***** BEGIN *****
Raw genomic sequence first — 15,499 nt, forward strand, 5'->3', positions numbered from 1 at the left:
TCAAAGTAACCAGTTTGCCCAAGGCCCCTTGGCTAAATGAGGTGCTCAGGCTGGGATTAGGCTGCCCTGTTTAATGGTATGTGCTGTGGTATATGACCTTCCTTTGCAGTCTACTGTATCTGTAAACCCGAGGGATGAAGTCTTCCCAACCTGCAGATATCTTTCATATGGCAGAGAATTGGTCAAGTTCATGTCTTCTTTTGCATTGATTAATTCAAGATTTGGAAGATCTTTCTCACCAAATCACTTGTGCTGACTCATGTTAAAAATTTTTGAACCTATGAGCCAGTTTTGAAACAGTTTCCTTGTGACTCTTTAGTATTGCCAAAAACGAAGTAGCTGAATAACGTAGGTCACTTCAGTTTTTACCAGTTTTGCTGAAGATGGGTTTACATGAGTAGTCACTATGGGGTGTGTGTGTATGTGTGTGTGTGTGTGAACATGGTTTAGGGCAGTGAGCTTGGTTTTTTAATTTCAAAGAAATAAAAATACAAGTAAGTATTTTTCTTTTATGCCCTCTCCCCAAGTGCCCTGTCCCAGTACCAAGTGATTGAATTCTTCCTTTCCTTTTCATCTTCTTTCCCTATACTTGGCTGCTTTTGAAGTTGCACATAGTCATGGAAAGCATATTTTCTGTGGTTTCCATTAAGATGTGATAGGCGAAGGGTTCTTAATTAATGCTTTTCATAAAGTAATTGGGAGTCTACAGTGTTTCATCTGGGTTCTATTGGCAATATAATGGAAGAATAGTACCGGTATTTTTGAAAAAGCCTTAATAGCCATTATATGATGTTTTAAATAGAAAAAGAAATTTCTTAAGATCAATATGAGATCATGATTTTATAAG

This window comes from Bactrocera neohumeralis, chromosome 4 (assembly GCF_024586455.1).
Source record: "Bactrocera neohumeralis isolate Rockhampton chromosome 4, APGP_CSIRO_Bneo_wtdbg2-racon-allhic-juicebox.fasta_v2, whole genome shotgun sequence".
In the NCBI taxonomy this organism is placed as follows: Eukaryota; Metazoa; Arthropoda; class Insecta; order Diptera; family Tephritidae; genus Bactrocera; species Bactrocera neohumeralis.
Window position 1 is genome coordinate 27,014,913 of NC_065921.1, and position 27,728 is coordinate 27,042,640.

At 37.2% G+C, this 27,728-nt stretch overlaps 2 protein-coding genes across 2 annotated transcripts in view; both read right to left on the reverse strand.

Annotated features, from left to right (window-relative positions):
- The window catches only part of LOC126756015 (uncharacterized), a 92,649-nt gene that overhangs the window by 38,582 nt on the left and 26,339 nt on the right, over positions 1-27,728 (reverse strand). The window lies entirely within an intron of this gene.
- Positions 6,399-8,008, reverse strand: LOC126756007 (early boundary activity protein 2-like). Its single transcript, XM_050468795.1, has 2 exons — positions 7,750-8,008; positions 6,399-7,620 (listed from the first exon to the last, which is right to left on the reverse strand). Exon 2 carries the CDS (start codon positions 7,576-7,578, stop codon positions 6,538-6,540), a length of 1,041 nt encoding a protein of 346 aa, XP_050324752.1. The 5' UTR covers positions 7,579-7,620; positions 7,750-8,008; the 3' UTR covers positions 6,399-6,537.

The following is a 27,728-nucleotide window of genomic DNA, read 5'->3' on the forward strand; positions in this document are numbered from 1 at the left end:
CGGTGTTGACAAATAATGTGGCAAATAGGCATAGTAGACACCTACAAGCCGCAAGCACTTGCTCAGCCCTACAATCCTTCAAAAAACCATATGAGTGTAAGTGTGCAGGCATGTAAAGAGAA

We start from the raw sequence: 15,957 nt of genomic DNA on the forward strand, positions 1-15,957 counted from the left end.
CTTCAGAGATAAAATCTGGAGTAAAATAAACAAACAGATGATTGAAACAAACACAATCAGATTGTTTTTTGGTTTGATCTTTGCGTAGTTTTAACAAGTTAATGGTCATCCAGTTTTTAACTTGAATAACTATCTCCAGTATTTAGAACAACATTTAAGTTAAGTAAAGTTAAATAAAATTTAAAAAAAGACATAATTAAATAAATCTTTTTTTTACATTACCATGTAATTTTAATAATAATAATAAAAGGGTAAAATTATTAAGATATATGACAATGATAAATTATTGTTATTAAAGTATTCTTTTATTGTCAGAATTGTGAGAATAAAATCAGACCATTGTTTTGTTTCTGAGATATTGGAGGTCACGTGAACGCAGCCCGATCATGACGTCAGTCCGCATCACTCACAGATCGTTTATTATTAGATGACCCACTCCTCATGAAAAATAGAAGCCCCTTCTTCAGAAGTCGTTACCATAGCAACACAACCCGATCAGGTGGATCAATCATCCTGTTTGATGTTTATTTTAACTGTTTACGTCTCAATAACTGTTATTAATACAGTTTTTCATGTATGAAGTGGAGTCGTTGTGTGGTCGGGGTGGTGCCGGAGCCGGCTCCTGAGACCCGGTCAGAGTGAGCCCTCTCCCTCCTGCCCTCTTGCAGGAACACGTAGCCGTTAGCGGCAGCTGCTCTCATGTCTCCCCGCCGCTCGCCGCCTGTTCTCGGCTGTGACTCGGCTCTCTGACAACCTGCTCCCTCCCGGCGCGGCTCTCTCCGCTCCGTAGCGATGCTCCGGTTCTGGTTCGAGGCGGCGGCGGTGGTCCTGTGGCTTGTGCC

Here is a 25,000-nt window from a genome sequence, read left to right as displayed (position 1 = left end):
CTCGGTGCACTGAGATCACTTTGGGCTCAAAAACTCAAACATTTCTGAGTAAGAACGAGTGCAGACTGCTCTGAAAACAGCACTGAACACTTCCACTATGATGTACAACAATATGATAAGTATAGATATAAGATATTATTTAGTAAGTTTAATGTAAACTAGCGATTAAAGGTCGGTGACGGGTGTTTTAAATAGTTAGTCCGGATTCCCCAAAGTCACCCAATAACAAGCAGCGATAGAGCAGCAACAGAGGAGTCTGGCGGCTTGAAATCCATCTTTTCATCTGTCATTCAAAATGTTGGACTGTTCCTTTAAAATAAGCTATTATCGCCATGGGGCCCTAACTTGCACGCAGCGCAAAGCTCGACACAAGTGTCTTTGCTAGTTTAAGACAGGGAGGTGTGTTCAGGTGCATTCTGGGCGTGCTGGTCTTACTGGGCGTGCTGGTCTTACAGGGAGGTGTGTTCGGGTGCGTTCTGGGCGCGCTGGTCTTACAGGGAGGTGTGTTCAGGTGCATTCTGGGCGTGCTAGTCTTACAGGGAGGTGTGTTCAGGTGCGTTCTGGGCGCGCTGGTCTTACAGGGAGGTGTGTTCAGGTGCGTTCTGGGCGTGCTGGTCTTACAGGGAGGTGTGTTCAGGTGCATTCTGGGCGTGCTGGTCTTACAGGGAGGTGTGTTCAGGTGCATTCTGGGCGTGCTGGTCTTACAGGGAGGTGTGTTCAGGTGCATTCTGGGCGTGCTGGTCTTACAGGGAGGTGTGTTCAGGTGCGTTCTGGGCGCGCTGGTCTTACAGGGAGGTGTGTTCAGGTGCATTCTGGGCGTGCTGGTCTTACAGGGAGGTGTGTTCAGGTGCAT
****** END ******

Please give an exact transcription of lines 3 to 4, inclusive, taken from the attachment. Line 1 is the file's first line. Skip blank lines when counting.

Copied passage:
This window comes from Bactrocera neohumeralis, chromosome 4 (assembly GCF_024586455.1).
Source record: "Bactrocera neohumeralis isolate Rockhampton chromosome 4, APGP_CSIRO_Bneo_wtdbg2-racon-allhic-juicebox.fasta_v2, whole genome shotgun sequence".